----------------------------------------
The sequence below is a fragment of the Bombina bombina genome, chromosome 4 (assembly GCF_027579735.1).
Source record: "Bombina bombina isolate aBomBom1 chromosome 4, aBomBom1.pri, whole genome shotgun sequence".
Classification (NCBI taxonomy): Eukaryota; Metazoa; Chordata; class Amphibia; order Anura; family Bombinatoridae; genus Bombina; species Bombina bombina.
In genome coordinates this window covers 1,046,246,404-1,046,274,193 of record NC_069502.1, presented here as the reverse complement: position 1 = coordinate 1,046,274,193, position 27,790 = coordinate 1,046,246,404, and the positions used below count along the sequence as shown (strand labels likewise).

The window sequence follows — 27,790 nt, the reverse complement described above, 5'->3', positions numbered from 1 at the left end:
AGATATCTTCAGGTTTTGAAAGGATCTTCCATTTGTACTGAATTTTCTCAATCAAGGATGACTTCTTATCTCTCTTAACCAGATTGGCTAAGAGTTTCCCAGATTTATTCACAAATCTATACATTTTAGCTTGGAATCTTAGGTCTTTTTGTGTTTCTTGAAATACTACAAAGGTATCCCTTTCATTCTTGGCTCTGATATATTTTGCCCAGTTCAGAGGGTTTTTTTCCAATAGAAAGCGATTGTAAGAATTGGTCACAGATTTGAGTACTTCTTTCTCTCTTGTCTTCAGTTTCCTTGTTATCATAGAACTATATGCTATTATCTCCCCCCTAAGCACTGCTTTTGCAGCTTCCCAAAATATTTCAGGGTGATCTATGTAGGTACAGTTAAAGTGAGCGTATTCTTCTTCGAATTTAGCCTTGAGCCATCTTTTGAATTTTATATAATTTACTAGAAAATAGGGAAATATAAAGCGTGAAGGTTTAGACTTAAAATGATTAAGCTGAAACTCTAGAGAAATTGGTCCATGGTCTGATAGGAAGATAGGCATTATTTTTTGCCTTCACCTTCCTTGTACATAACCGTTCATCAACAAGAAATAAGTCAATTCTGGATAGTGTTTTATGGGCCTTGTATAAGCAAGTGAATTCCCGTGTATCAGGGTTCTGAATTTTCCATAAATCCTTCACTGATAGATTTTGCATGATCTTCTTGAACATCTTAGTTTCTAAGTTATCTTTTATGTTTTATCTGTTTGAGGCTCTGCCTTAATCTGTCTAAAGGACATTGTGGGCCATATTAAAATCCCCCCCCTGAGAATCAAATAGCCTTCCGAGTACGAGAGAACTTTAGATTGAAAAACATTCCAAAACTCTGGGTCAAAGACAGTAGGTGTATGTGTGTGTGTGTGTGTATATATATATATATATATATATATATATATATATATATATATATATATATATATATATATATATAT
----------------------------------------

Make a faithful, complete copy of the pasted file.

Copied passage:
The sequence below is a fragment of the Bombina bombina genome, chromosome 4 (assembly GCF_027579735.1).
Source record: "Bombina bombina isolate aBomBom1 chromosome 4, aBomBom1.pri, whole genome shotgun sequence".
Classification (NCBI taxonomy): Eukaryota; Metazoa; Chordata; class Amphibia; order Anura; family Bombinatoridae; genus Bombina; species Bombina bombina.
In genome coordinates this window covers 1,046,246,404-1,046,274,193 of record NC_069502.1, presented here as the reverse complement: position 1 = coordinate 1,046,274,193, position 27,790 = coordinate 1,046,246,404, and the positions used below count along the sequence as shown (strand labels likewise).

The window sequence follows — 27,790 nt, the reverse complement described above, 5'->3', positions numbered from 1 at the left end:
AGATATCTTCAGGTTTTGAAAGGATCTTCCATTTGTACTGAATTTTCTCAATCAAGGATGACTTCTTATCTCTCTTAACCAGATTGGCTAAGAGTTTCCCAGATTTATTCACAAATCTATACATTTTAGCTTGGAATCTTAGGTCTTTTTGTGTTTCTTGAAATACTACAAAGGTATCCCTTTCATTCTTGGCTCTGATATATTTTGCCCAGTTCAGAGGGTTTTTTTCCAATAGAAAGCGATTGTAAGAATTGGTCACAGATTTGAGTACTTCTTTCTCTCTTGTCTTCAGTTTCCTTGTTATCATAGAACTATATGCTATTATCTCCCCCCTAAGCACTGCTTTTGCAGCTTCCCAAAATATTTCAGGGTGATCTATGTAGGTACAGTTAAAGTGAGCGTATTCTTCTTCGAATTTAGCCTTGAGCCATCTTTTGAATTTTATATAATTTACTAGAAAATAGGGAAATATAAAGCGTGAAGGTTTAGACTTAAAATGATTAAGCTGAAACTCTAGAGAAATTGGTCCATGGTCTGATAGGAAGATAGGCATTATTTTTTGCCTTCACCTTCCTTGTACATAACCGTTCATCAACAAGAAATAAGTCAATTCTGGATAGTGTTTTATGGGCCTTGTATAAGCAAGTGAATTCCCGTGTATCAGGGTTCTGAATTTTCCATAAATCCTTCACTGATAGATTTTGCATGATCTTCTTGAACATCTTAGTTTCTAAGTTATCTTTTATGTTTTATCTGTTTGAGGCTCTGCCTTAATCTGTCTAAAGGACATTGTGGGCCATATTAAAATCCCCCCCCTGAGAATCAAATAGCCTTCCGAGTACGAGAGAACTTTAGATTGAAAAACATTCCAAAACTCTGGGTCAAAGACAGTAGGTGTATGTGTGTGTGTGTGTGTATATATATATATATATATATATATATATATATATATATATATATATATATATATATATATATATAT